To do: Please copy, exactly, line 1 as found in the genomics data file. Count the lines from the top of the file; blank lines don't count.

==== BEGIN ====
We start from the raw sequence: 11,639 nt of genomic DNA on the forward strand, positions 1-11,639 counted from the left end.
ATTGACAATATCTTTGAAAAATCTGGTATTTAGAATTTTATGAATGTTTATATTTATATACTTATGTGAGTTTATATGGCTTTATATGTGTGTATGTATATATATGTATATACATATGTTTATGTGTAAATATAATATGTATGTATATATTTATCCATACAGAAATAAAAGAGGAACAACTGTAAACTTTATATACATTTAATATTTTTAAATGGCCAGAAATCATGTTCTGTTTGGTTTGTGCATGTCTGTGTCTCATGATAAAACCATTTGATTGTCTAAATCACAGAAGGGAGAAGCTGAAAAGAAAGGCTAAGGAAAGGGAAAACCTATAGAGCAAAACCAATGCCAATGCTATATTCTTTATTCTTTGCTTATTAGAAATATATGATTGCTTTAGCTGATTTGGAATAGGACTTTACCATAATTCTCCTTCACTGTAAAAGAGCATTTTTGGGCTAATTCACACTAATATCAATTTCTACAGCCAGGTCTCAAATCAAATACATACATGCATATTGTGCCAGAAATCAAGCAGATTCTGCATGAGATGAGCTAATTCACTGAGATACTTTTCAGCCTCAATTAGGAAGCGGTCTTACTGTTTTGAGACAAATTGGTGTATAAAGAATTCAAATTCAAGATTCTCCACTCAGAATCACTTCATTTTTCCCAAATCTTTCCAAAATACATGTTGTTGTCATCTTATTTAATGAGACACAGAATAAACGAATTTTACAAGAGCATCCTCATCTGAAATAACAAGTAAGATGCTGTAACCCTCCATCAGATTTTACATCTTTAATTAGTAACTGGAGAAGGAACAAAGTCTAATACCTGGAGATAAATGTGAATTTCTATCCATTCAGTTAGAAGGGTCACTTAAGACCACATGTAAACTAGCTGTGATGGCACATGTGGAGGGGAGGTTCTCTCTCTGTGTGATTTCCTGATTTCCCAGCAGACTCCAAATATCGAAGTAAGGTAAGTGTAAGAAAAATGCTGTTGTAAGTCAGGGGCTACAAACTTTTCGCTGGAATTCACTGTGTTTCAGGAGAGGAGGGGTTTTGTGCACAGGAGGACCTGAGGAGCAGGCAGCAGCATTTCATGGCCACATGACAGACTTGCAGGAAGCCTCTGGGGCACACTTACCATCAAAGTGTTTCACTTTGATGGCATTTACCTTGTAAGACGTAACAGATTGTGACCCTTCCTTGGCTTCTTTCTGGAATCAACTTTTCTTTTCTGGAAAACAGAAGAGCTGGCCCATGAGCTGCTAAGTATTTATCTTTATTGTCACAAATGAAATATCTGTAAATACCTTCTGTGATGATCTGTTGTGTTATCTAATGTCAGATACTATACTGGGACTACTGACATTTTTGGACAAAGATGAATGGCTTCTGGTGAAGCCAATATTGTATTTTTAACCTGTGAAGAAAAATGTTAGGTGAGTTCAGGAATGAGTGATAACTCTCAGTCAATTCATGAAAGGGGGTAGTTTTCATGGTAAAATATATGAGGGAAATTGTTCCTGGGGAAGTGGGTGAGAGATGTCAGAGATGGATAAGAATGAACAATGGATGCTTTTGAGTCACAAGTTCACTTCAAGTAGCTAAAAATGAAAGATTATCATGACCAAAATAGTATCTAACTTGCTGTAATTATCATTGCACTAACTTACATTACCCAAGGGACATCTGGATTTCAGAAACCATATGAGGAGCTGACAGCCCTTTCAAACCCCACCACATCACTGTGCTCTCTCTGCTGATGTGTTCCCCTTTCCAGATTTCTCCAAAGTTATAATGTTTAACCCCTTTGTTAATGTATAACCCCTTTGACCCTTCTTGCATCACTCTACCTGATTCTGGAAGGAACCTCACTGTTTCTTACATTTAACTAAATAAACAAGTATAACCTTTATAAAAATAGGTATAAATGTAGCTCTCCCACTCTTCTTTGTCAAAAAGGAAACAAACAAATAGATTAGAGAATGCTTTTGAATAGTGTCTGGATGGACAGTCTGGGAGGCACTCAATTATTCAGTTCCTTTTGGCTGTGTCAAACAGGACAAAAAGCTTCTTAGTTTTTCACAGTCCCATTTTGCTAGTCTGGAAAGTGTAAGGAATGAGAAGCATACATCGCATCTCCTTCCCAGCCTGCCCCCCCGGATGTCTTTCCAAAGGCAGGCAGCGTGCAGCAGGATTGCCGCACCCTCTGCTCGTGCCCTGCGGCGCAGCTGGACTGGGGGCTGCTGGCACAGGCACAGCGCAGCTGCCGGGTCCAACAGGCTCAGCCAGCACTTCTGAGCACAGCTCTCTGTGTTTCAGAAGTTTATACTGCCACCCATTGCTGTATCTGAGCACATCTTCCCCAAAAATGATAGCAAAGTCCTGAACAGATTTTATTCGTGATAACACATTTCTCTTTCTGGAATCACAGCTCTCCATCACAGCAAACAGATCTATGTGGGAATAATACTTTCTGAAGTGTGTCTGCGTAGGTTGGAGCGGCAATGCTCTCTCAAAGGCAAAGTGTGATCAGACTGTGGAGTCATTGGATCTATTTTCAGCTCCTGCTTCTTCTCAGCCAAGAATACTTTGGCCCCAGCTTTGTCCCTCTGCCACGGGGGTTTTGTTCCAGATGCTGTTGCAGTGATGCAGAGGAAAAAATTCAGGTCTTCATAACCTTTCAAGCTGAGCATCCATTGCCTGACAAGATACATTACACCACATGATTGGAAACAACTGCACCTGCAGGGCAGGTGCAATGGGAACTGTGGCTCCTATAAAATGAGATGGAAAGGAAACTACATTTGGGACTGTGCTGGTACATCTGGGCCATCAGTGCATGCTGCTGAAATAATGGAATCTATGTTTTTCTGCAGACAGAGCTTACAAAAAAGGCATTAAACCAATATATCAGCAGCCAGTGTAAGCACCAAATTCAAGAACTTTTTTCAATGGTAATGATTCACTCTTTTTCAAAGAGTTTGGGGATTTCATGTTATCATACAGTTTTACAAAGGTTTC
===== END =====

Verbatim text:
We start from the raw sequence: 11,639 nt of genomic DNA on the forward strand, positions 1-11,639 counted from the left end.